Chambers, Becky. The Long Way to a Small Angry Planet.

NY: HarperCollins, 2015.

This extremely inventive and beautifully written debut space opera is the most fun I’ve had in some time. The setting is some centuries in the future, when mankind has pretty much ruined Earth and the majority of our species now spend their lives in huge refugee “homestead ships,” the Exodus Fleet, wandering between the stars. The more well-off survivors abandoned the planet early and escaped to Mars, which is now the human center of the Solar System.

Fortunately for us, there are a vast number of alien races in the galaxy and many of them have joined together to form the Galactic Commons, in which humans have now been accepted, though as one of its least influential members.

Rosemary Harper comes from a wealthy and privileged Martian family but she’s fled her home, taken a new name (don’t worry, you’ll find out what drove her to it), and found work as ship’s clerk on the wormhole-tunneling vessel Wayfarer, captained by Ashby Santoso, one of the sanest and most likable fictional characters you’re likely to meet. Building wormholes through hyperspace, it turns out, is not a glamorous profession, especially on the small scale her new ship is restricted to, but Rosemary can’t be choosy. Happily, her skills are genuinely needed, the Captain being terrible with reports and formwork, and the rest of the crew is equally welcoming. There’s Kizzy Shao, the mech tech, who is a hoot and a half, but is also dedicated to her ship and very brave when she has to be. And there’s her computer tech colleague, the diminutive Jenks, who has a very deep emotional relationship with Lovey, the ship’s AI installation. Sissix, the ship’s pilot, is a female Aandrisk, a species with a complicated family structure. She’s coldblooded and reptilian but a very nice person. “Dr. Chef,” who is both the medical officer and the ship’s cook, is about as alien as it’s possible to be — except for the Navigator, who is actually a Sianat Pair capable of doing subspace math in “their” head. And then there’s Corbin, the algae expert. who grows Wayfarer’s fuel. Human, sort of, and good at his job, but a p.i.t.a. otherwise.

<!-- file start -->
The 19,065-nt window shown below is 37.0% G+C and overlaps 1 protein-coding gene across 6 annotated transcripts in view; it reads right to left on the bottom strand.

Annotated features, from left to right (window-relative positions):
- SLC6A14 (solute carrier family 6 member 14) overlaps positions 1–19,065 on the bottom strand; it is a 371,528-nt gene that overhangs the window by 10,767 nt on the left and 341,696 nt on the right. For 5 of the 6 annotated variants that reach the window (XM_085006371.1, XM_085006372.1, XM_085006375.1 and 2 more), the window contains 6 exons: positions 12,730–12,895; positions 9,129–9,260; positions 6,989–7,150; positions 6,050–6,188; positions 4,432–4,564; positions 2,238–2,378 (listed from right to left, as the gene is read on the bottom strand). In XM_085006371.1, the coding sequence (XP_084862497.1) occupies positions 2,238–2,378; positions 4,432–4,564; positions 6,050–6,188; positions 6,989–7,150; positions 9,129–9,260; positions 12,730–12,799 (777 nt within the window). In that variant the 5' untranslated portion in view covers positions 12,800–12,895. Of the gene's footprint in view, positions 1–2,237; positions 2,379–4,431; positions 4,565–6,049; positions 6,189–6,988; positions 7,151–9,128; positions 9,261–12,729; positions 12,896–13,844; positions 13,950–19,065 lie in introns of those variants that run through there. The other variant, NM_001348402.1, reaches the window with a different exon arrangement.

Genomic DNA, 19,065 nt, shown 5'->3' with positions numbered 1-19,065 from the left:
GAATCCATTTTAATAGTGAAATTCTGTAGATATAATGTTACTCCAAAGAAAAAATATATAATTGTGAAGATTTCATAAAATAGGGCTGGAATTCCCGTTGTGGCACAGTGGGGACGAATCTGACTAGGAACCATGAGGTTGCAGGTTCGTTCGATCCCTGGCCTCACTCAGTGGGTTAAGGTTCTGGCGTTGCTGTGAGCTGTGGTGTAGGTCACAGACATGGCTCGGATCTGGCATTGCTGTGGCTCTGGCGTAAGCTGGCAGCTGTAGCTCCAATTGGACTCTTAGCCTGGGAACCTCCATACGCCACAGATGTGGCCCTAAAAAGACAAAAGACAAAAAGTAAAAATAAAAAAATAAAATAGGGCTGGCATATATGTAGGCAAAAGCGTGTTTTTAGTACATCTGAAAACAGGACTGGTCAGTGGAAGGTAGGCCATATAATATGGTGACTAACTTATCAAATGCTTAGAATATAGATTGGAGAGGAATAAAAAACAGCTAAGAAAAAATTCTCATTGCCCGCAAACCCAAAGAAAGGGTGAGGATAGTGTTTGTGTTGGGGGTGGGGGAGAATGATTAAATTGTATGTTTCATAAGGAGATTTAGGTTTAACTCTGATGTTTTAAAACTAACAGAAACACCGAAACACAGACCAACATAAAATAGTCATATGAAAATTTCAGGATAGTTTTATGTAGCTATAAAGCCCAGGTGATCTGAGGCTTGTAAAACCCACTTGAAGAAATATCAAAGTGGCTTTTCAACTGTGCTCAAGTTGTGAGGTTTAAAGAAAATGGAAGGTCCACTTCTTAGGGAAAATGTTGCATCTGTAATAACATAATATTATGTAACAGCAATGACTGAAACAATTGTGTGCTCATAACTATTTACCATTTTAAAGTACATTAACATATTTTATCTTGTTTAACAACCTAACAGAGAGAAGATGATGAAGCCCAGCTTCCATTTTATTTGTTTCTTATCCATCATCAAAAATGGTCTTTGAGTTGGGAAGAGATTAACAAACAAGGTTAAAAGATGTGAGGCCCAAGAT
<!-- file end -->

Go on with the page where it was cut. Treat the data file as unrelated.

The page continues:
We follow Rosemary as she settles into her new life “out in the open” of deep space, as she becomes acquainted with her new shipmates, and learns what tunneling is all about, and visits a variety of new worlds. And then Wayfarer has a chance at a lucrative government contract to build a wormhole to a newly allied species, the profits from which could enable the ship to be upgraded to a whole new level of contract work. But it isn’t going to be an easy job. It may not even be a survivable job.

The neat thing about this book is all the new ideas the author crams into nearly every page. There are plenty of recognizable SF tropes, but every one of them has been given a new spin. Like the crew’s dependence on bugs as a food source. “Insects were cheap, rich in protein, and easy to cultivate in cramped rooms, which made them an ideal food for spacers.” And while the characters are pretty quirky, there’s also considerable depth to their interrelationships. There’s no indication of a possible sequel but I certainly hope Chambers is considering it.


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